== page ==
Three years ago, I had an abortion at Planned Parenthood. It was obtained legally, supported by those closest to me, and I have never regretted it for a second since, circumstances that unfortunately don’t apply to every woman who elects to terminate a pregnancy.
I understand that telling my story in a public forum might offend some people — that my decision, on its own, might offend them as well. Perhaps if I were your wife, or daughter, or friend, you might find some way to reconcile my agency over my body with your own beliefs, but I’m just some random girl you’ve never met, telling you something you didn’t ask to know, but something I have come to think of as important testimony: I’m one of the many Planned Parenthood clients who had an abortion there, a service that represents only 3 percent of its business.
I didn’t have an abortion because I was raped, or because my life was in danger, or because the fetus was the product of incest. I had an abortion because I had recreational sex, got unintentionally pregnant, and wasn’t ready or willing to be a mother. This is something I haven’t written about before, but there comes a point when staying silent begins to look like shame — and I am not ashamed.
I am, however, scared. I’ve told maybe a dozen people about my abortion, and shared the fact that I was going to write about it with even fewer, because, amazingly, we live in a world where the latter decision represents a greater threat to my health and safety than the former. The fact that writing about an abortion puts me in greater danger than actually having one is unacceptable, and fear is not going to keep me from speaking up anymore. Because I owe Planned Parenthood a debt. Planned Parenthood supported me at a time when I desperately needed it, and I want to support them now.
Back in 2012, when I first discovered I was pregnant, the man I was seeing at the time was so flustered and without resource that he typed “abortion.com” into the search bar of the browser. I don’t blame him, because that was a scary moment for both of us. Fortunately for me, I knew better. I had been going to Planned Parenthood since 16, when a doctor recommended I get on the pill to regulate my menstrual cycle, and I trusted them explicitly with my health because I knew they trusted me explicitly with my body and my future. I didn’t have to tell them I was a 24-year-old working in a restaurant, living in a studio apartment in New York City. I didn’t have to explain that although I think I do want children someday, this man is not the person I wanted them with. I didn’t have to convince them I deserved their respect and kindness; they gave it willingly. And most important, I didn’t have to apologize. I still don’t.
I was five weeks pregnant when I arrived at the facility on the morning of my abortion. A Planned Parenthood representative came to retrieve me from the curb and usher me past the picketers with their signs and photos. Once inside, every single person I interacted with looked me directly in the eye — like a person! — and asked me how I was feeling. Alexis, welcome. Alexis, how are you doing? Alexis, is there anything I can do for you? As I was shuttled from station to station in preparation for the procedure, everyone I encountered was capable, efficient and dedicated to making one of the most difficult days of my life as comfortable for me as possible. They provided me with resources, with support, and with honest, professional assessments offered without judgment so that I never felt pushed or prodded in any direction.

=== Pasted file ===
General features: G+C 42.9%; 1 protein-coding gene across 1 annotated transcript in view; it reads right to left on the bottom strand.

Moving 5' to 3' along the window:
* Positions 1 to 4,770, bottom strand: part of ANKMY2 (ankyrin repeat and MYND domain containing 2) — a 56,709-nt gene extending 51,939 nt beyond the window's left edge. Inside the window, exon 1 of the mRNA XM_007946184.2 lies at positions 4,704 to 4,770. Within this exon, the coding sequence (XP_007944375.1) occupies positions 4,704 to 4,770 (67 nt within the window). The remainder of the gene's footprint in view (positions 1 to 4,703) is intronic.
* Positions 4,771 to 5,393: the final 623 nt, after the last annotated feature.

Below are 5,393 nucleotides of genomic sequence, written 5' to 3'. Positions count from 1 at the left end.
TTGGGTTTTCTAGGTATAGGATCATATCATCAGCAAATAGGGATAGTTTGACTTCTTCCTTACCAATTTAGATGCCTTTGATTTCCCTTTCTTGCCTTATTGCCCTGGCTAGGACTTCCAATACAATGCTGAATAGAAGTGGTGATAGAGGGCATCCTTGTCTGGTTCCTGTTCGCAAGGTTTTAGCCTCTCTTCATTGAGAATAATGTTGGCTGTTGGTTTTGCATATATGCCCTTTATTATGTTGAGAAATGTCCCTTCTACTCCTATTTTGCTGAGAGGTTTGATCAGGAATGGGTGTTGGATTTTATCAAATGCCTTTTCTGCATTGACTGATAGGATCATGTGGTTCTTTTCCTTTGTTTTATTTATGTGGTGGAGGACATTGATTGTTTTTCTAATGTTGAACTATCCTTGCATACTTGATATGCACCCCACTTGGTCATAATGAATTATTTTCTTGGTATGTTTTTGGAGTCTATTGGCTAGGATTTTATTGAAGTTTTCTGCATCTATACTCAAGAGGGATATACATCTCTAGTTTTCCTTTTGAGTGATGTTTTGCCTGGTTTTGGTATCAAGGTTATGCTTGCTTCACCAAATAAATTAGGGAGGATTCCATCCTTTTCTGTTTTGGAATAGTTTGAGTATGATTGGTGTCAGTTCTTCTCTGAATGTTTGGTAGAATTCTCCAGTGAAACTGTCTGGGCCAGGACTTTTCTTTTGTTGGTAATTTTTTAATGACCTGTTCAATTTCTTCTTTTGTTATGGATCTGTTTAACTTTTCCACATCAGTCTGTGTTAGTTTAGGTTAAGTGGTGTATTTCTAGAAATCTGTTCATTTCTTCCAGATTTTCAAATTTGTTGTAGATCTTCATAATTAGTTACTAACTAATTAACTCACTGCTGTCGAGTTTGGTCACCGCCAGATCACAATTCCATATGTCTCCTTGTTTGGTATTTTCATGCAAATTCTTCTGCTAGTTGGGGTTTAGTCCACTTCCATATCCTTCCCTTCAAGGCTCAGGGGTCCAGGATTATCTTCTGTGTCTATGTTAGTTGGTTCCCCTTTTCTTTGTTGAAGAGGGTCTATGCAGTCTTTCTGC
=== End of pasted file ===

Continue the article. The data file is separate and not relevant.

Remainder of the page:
As I lay back on the operating table waiting to go under, the full weight of what I was doing began to dawn on me. I’ve been pro-choice as long I can remember, but it was a choice I was hoping I’d never have to make. I have always spoken up for women’s rights, but when the moment came to actually claim one of those rights, a lifetime of conditioning kicked in and I was flooded with exactly the types of toxic judgment that have kept me silent all these years. You’re disgusting. You’re alone. You made a mistake. This isn’t right. You’re nobody. You’re nothing. Hot tears ran down the sides of my face, and ever mindful of being a good patient, I apologized to the cluster of medical professionals at the foot of my bed.
I apologized because I was scared, because although I was sure of my decision, I was sorry to have taken up so much of their time with a mistake I caused in the first place. I apologized because that’s what is expected of me, and what I expected in return was to be ignored or for my feelings to be dismissed. But instead, the doctor who’d introduced herself as the woman completing the surgery, the one who knew the most about my mistake and my shame and how much space I was accidentally taking up in the world, told me it was OK and reached her hand up to hold mine as I went under. It is, to date, the kindest thing a stranger has ever done for me.
I also never thanked her for it, so that’s what’s happening right now. As I sit in my apartment with snot running down my face and a sickness in my stomach imagining telling strangers this secret-that-should-not-be-a-secret, there is very little I can do to protect the institution that protected me, and that feels terrible. Never mind the fact that I’m sharing information with people who can’t be trusted with it, who haven’t earned it, and who won’t be nearly so delicate and respectful of my decision. According to them, perhaps, there was a window in which it was acceptable for me to have thoughts and feelings about my abortion, and it is now closed, and I’m supposed to put my head down and stay quiet and be thankful that I was given the gift of my own life, the way I want it.
But I’m going to do something else, which is to share the facts of a day that was simple in some ways but unbelievably profound. I wish I’d done it sooner. So thank you, Planned Parenthood, for my abortion. I stand with you because you stood with me.